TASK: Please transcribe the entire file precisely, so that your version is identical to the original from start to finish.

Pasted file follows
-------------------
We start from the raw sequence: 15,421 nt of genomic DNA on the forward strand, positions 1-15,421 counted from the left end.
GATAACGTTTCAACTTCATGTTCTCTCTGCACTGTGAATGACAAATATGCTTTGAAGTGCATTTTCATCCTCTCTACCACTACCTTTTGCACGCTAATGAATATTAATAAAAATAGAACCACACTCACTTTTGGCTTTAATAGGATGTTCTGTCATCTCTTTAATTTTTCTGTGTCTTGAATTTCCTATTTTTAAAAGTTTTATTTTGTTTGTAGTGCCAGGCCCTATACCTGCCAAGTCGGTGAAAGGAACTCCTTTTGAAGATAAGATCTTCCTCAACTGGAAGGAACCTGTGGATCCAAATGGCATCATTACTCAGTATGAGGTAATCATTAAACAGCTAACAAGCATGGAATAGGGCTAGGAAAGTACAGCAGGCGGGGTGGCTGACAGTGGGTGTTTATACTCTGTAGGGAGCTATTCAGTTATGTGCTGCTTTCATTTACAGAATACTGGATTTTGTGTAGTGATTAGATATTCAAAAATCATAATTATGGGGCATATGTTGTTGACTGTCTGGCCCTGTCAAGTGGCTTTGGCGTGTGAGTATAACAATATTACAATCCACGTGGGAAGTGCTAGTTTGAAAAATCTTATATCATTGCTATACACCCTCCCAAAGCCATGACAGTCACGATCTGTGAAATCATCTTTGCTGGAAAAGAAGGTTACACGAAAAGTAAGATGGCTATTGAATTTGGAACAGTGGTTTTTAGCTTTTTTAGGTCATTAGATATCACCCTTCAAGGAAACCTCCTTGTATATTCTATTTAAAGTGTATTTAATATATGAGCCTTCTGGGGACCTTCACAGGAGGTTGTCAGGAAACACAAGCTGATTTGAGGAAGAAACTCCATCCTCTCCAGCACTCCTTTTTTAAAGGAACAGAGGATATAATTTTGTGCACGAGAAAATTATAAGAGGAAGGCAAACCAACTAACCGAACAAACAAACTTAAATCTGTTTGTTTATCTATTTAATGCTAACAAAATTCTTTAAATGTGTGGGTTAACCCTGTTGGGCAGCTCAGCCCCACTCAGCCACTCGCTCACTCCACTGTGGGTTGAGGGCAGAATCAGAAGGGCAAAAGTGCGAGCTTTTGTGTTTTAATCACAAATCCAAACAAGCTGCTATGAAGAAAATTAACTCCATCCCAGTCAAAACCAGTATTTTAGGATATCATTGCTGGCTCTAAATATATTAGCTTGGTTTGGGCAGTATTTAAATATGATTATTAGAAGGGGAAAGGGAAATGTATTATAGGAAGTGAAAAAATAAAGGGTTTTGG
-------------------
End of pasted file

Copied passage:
We start from the raw sequence: 15,421 nt of genomic DNA on the forward strand, positions 1-15,421 counted from the left end.
GATAACGTTTCAACTTCATGTTCTCTCTGCACTGTGAATGACAAATATGCTTTGAAGTGCATTTTCATCCTCTCTACCACTACCTTTTGCACGCTAATGAATATTAATAAAAATAGAACCACACTCACTTTTGGCTTTAATAGGATGTTCTGTCATCTCTTTAATTTTTCTGTGTCTTGAATTTCCTATTTTTAAAAGTTTTATTTTGTTTGTAGTGCCAGGCCCTATACCTGCCAAGTCGGTGAAAGGAACTCCTTTTGAAGATAAGATCTTCCTCAACTGGAAGGAACCTGTGGATCCAAATGGCATCATTACTCAGTATGAGGTAATCATTAAACAGCTAACAAGCATGGAATAGGGCTAGGAAAGTACAGCAGGCGGGGTGGCTGACAGTGGGTGTTTATACTCTGTAGGGAGCTATTCAGTTATGTGCTGCTTTCATTTACAGAATACTGGATTTTGTGTAGTGATTAGATATTCAAAAATCATAATTATGGGGCATATGTTGTTGACTGTCTGGCCCTGTCAAGTGGCTTTGGCGTGTGAGTATAACAATATTACAATCCACGTGGGAAGTGCTAGTTTGAAAAATCTTATATCATTGCTATACACCCTCCCAAAGCCATGACAGTCACGATCTGTGAAATCATCTTTGCTGGAAAAGAAGGTTACACGAAAAGTAAGATGGCTATTGAATTTGGAACAGTGGTTTTTAGCTTTTTTAGGTCATTAGATATCACCCTTCAAGGAAACCTCCTTGTATATTCTATTTAAAGTGTATTTAATATATGAGCCTTCTGGGGACCTTCACAGGAGGTTGTCAGGAAACACAAGCTGATTTGAGGAAGAAACTCCATCCTCTCCAGCACTCCTTTTTTAAAGGAACAGAGGATATAATTTTGTGCACGAGAAAATTATAAGAGGAAGGCAAACCAACTAACCGAACAAACAAACTTAAATCTGTTTGTTTATCTATTTAATGCTAACAAAATTCTTTAAATGTGTGGGTTAACCCTGTTGGGCAGCTCAGCCCCACTCAGCCACTCGCTCACTCCACTGTGGGTTGAGGGCAGAATCAGAAGGGCAAAAGTGCGAGCTTTTGTGTTTTAATCACAAATCCAAACAAGCTGCTATGAAGAAAATTAACTCCATCCCAGTCAAAACCAGTATTTTAGGATATCATTGCTGGCTCTAAATATATTAGCTTGGTTTGGGCAGTATTTAAATATGATTATTAGAAGGGGAAAGGGAAATGTATTATAGGAAGTGAAAAAATAAAGGGTTTTGG